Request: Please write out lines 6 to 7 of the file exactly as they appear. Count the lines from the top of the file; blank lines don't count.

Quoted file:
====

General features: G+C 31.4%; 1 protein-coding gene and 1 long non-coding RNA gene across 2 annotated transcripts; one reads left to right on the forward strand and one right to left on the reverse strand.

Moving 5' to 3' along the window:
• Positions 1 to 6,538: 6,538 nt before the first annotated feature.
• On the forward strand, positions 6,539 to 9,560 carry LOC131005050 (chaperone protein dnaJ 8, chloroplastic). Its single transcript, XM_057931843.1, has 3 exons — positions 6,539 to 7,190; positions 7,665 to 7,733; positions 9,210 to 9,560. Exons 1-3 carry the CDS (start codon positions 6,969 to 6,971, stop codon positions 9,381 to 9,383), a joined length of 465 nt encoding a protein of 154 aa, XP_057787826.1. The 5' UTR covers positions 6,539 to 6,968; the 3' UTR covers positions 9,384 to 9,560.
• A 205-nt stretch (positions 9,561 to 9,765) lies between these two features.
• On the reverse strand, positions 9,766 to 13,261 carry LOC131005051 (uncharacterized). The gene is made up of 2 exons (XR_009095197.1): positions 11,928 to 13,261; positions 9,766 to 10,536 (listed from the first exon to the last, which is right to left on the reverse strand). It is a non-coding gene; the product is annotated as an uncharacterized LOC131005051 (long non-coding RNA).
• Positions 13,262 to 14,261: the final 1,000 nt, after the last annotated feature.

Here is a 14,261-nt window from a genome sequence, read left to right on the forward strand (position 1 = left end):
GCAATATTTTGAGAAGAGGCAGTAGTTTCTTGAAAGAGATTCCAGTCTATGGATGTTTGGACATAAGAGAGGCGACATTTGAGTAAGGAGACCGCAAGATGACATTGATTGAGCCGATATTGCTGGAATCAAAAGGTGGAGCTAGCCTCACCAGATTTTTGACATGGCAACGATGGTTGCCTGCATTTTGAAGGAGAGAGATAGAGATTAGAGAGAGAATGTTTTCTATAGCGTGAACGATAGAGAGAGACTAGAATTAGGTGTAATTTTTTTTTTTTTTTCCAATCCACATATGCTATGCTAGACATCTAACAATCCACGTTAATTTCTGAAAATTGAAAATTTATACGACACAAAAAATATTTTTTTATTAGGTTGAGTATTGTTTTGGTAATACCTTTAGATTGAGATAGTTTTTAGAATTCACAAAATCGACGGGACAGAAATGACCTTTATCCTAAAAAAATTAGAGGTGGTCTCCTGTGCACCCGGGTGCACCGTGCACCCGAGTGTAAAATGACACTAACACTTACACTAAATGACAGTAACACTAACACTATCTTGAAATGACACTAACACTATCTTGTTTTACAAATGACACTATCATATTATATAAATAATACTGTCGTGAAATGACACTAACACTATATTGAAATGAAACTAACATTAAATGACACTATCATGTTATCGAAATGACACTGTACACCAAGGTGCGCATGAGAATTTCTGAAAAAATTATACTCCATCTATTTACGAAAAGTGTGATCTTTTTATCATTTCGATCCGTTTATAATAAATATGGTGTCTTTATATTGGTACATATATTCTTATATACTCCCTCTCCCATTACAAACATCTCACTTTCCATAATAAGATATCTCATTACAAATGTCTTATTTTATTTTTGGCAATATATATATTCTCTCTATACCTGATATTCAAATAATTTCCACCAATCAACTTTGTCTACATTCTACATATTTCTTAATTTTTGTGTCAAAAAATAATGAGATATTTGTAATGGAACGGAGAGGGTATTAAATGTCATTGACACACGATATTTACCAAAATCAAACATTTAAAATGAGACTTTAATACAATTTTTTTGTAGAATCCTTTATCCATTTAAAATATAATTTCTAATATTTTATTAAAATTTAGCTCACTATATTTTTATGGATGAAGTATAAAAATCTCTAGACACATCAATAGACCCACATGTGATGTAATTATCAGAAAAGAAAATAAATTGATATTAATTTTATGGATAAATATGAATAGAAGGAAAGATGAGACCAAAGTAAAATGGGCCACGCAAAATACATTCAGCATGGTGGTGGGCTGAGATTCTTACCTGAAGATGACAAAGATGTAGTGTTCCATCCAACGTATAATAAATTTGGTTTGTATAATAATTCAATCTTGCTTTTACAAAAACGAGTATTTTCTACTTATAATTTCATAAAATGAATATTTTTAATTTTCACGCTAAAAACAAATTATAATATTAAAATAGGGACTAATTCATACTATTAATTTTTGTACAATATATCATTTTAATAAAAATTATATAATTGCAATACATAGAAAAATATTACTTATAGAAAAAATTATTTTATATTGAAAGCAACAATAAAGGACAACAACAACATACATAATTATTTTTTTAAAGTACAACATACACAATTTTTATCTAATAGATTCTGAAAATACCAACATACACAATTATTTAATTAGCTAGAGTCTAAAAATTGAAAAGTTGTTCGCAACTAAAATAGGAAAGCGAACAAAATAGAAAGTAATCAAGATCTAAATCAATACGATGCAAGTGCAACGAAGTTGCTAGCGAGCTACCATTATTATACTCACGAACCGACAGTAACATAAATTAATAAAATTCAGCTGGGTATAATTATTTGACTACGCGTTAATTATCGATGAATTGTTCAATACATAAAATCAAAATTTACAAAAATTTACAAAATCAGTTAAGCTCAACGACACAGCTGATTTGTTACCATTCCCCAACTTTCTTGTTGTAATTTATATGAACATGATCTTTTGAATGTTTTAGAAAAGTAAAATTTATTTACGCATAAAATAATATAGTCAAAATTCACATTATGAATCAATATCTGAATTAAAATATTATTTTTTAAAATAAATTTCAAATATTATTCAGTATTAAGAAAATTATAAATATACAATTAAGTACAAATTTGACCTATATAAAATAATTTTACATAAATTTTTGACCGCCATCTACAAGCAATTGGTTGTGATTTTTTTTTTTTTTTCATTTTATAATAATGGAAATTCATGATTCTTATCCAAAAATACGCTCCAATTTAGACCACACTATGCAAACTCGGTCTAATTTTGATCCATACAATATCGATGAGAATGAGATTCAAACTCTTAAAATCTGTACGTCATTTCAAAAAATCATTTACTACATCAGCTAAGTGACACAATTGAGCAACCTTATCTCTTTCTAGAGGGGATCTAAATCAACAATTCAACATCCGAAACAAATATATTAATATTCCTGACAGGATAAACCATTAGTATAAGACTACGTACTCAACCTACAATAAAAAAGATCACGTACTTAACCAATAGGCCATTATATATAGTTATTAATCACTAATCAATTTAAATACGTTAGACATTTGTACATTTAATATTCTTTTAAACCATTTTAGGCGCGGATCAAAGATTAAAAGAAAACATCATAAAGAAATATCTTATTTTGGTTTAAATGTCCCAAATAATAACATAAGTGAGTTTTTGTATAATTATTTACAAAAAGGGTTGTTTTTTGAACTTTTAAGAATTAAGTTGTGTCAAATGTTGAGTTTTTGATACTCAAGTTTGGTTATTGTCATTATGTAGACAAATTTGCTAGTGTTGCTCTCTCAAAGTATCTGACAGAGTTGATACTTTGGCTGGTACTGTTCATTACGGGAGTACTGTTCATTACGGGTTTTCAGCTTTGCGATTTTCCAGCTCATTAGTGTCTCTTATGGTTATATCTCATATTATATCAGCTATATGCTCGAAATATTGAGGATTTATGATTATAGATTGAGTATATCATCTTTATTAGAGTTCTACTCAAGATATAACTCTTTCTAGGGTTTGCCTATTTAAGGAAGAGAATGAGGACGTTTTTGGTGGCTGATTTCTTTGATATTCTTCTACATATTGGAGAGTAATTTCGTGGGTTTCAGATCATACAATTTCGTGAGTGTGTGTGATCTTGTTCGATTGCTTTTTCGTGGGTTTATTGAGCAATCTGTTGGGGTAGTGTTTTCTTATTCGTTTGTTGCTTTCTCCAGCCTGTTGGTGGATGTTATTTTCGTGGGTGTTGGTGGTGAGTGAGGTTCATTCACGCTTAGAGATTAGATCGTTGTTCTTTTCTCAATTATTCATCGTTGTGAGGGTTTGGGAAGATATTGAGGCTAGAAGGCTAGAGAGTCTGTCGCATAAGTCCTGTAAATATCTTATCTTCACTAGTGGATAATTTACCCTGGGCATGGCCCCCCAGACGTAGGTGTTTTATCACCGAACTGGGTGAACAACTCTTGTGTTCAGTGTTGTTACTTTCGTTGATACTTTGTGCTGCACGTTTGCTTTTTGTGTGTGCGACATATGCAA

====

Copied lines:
• On the reverse strand, positions 9,766 to 13,261 carry LOC131005051 (uncharacterized). The gene is made up of 2 exons (XR_009095197.1): positions 11,928 to 13,261; positions 9,766 to 10,536 (listed from the first exon to the last, which is right to left on the reverse strand). It is a non-coding gene; the product is annotated as an uncharacterized LOC131005051 (long non-coding RNA).
• Positions 13,262 to 14,261: the final 1,000 nt, after the last annotated feature.